Unchecked global emissions on track to initiate mass extinction of marine life
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April 28, 2022
As greenhouse gas emissions continue to warm the world’s oceans, marine biodiversity could plummet over the next few centuries to levels not seen since the extinction of the dinosaurs, according to research from the University of Washington and from Princeton University.
Oceanographers have modeled future marine biodiversity under different projected climate scenarios. They found that if emissions are not reduced, species losses due to warming and oxygen depletion alone could reflect the substantial impact humans are already having on marine biodiversity by now. 2100 around. Tropical waters would experience the greatest loss of biodiversity, while polar species are at the highest risk of extinction, according to the April 28 study published in the journal Science.
“Aggressive and rapid reductions in greenhouse gas emissions are essential to avoid a major mass extinction of ocean species,” said lead author Curtis Deutsch, who began the research as a professor of oceanography at the ‘UW and is now at Princeton University.
The study, however, found that reversing greenhouse gas emissions now could reduce the risk of extinction by more than 70%.
“The silver lining is that the future isn’t written in stone,” said first author Justin Penn, who started the study as a graduate student at UW and is now a postdoctoral fellow at Princeton. . “The magnitude of the extinction we found is highly dependent on how much carbon dioxide we emit in the future. There is still enough time to change the trajectory of CO2 emissions and prevent the magnitude of warming that would cause this mass extinction.
Deutsch and Penn combined existing physiological data on marine species with models of climate change to predict how changes in habitat conditions will affect the survival of marine animals around the world over the next few centuries.
Water temperature and oxygen availability are two key factors that will change as the climate warms due to human activity. Warmer water is itself a risk factor for species adapted to cooler climates. Warm water also contains less oxygen than colder water and results in slower ocean circulation which reduces oxygen supply at depth. Paradoxically, metabolic rates of species increase with water temperature, so oxygen demand increases as supply decreases.
“Once the oxygen supply drops below what species need, we expect to see substantial species losses,” Penn said.
Marine animals have physiological mechanisms that allow them to cope with environmental changes, but only up to a point. Researchers have found that polar species are likely to become globally extinct if global warming occurs, as they will not have suitable habitats to move to.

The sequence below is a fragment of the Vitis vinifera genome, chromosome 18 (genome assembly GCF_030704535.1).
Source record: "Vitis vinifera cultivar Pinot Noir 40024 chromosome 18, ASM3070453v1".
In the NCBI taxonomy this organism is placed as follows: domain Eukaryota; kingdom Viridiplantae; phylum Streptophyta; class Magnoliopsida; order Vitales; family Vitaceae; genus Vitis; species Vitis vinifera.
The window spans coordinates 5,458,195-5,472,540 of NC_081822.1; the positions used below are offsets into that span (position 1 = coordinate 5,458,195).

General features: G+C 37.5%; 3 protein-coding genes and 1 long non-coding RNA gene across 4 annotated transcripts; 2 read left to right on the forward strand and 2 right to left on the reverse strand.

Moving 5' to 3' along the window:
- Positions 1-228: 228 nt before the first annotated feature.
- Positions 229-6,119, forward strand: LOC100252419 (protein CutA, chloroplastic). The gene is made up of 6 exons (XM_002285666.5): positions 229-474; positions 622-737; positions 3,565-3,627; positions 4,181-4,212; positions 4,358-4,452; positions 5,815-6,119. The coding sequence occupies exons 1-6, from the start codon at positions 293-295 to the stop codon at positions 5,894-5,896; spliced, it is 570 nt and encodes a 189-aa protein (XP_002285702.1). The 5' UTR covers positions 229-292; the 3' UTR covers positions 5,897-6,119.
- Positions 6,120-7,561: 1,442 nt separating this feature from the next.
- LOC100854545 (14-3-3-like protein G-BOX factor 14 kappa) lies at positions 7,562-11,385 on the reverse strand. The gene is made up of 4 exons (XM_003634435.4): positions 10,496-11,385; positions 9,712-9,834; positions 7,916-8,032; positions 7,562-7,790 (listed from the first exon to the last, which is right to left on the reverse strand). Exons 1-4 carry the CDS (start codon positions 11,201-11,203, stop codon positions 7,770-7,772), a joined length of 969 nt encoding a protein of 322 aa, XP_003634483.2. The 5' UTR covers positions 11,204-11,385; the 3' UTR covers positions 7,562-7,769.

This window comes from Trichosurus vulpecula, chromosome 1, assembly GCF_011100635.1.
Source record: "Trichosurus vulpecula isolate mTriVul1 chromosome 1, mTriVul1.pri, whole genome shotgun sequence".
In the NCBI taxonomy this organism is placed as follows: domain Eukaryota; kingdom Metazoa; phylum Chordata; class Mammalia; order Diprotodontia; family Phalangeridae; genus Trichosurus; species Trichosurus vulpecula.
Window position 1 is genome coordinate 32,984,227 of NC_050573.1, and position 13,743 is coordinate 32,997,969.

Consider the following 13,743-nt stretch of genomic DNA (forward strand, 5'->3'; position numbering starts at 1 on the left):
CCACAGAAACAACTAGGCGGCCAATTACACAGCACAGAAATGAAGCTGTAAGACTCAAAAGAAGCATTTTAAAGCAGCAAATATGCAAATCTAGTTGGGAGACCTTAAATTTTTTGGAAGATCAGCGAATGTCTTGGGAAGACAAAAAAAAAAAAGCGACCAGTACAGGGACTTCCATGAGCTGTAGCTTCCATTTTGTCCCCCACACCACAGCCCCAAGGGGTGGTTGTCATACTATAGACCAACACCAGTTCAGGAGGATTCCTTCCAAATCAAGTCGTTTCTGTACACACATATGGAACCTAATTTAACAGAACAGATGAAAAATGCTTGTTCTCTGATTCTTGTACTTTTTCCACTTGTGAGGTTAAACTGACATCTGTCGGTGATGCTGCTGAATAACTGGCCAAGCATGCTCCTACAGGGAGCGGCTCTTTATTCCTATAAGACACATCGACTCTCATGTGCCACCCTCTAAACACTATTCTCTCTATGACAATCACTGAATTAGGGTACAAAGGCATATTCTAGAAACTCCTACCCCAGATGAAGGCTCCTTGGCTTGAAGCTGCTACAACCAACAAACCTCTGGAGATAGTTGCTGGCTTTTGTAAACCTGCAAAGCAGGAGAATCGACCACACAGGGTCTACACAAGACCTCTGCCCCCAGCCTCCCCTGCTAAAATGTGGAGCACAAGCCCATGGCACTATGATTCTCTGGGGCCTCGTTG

Tropical marine species will likely fare better because they have characteristics that allow them to cope with the warm, low oxygen waters of the tropics. As the waters north and south of the tropics warm, these species may be able to migrate to newly adapted habitats. The equatorial ocean, however, is already so warm and oxygen-poor that further increases in temperature – and the accompanying decrease in oxygen – could render it locally uninhabitable for many species.
The researchers compared their model to past mass extinctions captured in the fossil record. They built on their previous work done at UW that connected the geographic pattern of Earth’s deadliest extinction event – the late Permian extinction around 250 million years ago – to its underlying drivers: global warming and the loss of oxygen from the oceans.
The new paper used a similar model to show that anthropogenic warming could drive extinctions from the same physiological mechanism and on a comparable scale if warming becomes large enough, Penn said.
“The latitude pattern in the fossil record reveals the fingerprints of predicted extinction due to temperature and oxygen changes,” Penn said.
The model also helps solve a permanent puzzle in the geographical pattern of marine biodiversity. Marine biodiversity increases steadily from the poles to the tropics, but decreases at the equator. This equatorial plunge has long been a mystery – researchers aren’t sure what causes it, and some have even wondered if it’s real. Deutsch and Penn’s model provides a plausible explanation for the decline in equatorial marine biodiversity – the oxygen supply is too low in these warm waters for some species to tolerate.
The big concern is that climate change will make large swaths of the ocean just as uninhabitable, Penn said. To quantify the relative importance of climate in extinctions, the authors compared future extinction risks due to global warming to data from the International Union for Conservation of Nature on current threats to various marine animals. They found that climate change currently affects 45% of marine species threatened with extinction, but is only the fifth most important stressor, after overfishing, transport, urban development and pollution.
However, Penn said, climate change may soon become the top stressor, eclipsing all others.
“Extreme warming would lead to climate-related extinctions that by the end of the century will rival all current human stressors combined,” Penn said.
The research was funded by the National Science Foundation, the National Oceanic and Atmospheric Administration, the California Sea Grant, the California Ocean Protection Council, and the UW Climate Change Program.
Tag(s): climate change • College of the Environment • Curtis Deutsch • oceanography • School of Oceanography